In a future where people stop aging at 25, but are engineered to live only one more year, having the means to buy your way out of the situation is a shot at immortal youth. Here, Will Salas finds himself accused of murder and on the run with a hostage - a connection that becomes an important part of the way against the system.
The son of a virtual world designer goes looking for his father and ends up inside the digital world that his father designed. He meets his father's corrupted creation and a unique ally who was born inside the digital world.
Transported to Barsoom, a Civil War vet discovers a barren planet seemingly inhabited by 12-foot tall barbarians. Finding himself prisoner of these creatures, he escapes, only to encounter Woola and a princess in desperate need of a savior.
A factory worker, Douglas Quaid, begins to suspect that he is a spy after visiting Recall - a company that provides its clients with implanted fake memories of a life they would like to have led - goes wrong and he finds himself on the run.
Welcome to a world where time has become the ultimate currency. You stop aging at 25, but there's a catch: you're genetically-engineered to live only one more year, unless you can buy your way out of it. The rich "earn" decades at a time (remaining at age 25), becoming essentially immortal, while the rest beg, borrow or steal enough hours to make it through the day. When a man from the wrong side of the tracks is falsely accused of murder, he is forced to go on the run with a beautiful hostage. Living minute to minute, the duo's love becomes a powerful tool in their war against the system.Written by
Twentieth Century Fox
When the two main characters are sitting in the stolen limo under a tree, the opening shot has them facing the sun, but while watching TV, in the back seat the sun is over Salas's right shoulder. See more »
I don't have time. I don't have time to worry about how it happened. It is what it is. We're genetically engineered to stop aging at 25. The trouble is, we live only one more year, unless we can get more time. Time is now the currency. We earn it and spend it. The rich can live forever. And the rest of us? I just want to wake up with more time on my hand than hours in the day.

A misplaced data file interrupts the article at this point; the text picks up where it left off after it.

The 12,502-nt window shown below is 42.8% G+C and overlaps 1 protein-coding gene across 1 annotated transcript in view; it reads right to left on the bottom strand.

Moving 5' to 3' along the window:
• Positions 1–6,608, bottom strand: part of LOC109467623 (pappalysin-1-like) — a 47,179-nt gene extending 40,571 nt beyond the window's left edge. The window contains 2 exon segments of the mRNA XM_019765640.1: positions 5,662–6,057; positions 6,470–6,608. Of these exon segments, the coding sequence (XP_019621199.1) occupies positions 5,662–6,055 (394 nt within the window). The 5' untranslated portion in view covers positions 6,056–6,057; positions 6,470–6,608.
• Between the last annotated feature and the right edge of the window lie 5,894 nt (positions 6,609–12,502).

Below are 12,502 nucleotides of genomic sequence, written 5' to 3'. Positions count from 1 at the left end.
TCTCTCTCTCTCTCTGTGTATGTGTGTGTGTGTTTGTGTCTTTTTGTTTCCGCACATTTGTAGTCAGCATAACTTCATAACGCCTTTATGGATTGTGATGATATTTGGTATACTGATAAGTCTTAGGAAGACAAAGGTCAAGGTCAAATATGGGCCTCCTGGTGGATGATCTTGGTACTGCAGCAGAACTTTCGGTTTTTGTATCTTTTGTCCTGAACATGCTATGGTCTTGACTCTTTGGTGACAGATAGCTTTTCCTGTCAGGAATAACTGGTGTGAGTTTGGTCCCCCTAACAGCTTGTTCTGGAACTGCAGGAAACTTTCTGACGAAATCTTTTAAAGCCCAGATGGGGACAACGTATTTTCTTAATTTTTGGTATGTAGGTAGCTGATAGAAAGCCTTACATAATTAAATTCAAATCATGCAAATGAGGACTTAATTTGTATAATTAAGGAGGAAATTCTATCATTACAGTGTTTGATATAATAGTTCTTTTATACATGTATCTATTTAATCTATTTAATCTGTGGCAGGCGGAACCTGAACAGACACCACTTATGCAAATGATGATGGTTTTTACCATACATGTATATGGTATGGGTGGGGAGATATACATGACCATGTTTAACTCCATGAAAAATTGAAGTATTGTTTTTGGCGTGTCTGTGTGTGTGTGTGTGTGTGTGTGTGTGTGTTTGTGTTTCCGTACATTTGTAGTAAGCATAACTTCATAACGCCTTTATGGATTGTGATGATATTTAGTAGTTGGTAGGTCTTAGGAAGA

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This is a really cool idea for a film. A day in the future when the commodity of value is not cash or gold, it is time. Everyone gets to live to age 25. After that you have one year to live, or less. It all depends upon whether you use all your time credits or you earn more. Regardless, if you live to age 100, or longer, your body physically remains looking twenty five.
On the plus side is Justin Timberlake coming back and showing that his misstep in Bad Teacher (2011) was just one of those embarrassing Hollywood screw ups. Timberlake has real drama and acting talent and is definitely here for the long haul. (Too bad Elvis was never given such chances.) Timberlake gave us a glimpse of his depth last year in The Social Newtwork (2010) , but his talents were not fully developed for Friends with Benefits (2011).
The script starts with the eerie, sobering reminder, and all too familiar words, "We don't have time...we don't have time..." Think if today you had to buy everything with time, instead of bank credit or cash. Coffee costs four minutes. A bus ride costs an hour. A car costs two years. People can give or take time from each other. Just don't run out of time or you will die on the spot. If this were real, would you treasure and spend time more wisely? The real interesting question may be that time really is the currency we live by now, we just fail to see it that way. The simple fact is that you can earn countless piles of cash and gold in this world, but you really cannot buy time. Despite the wealthy in today's world sometimes being able to cheat a few years with better health care, we all are going to die in the same average years.
While the script is the superficial tale of Will Salas (Timberlake) and his Mom (Wilde) trying to pass time in a futuristic world, the messages of the film go far deeper. It is really a tale of class warfare. People who have time, like the mega "eonaire" Phillipe Weis (Katheiser) and his rich daughter Sylvia (Seyfried) and those who constantly struggle to keep time (or run out of it) like the Salas family. Will gets the chance to move up into a better time zone thanks to a man who has just decided that after a hundred years or so, he prefers to "time out." He leaves Will the prophetic warning "Don't waste my time." How Will chooses to spend his time, for himself or for the benefit of all, is now the story.
I really did not mind that the future depicted in this film was not futuristic looking and all the cars were vintage 1970's models with updated lighting and electric sounding motors. It saved a huge budget rather than try to make the world look like it probably will in 2013 or so. And I think the point was that the future is really now.
As an entertaining film, my 7.5 rating is spot on. As a thought provoking experience, I might have given it a 10.0. After seeing this film, you should go out and visit with friends. Your own clock is ticking down. Are you really using it wisely? Unlike the time down clock on the arm of the people in this film, you never know when your time is about up.
This film...it's worth your time.
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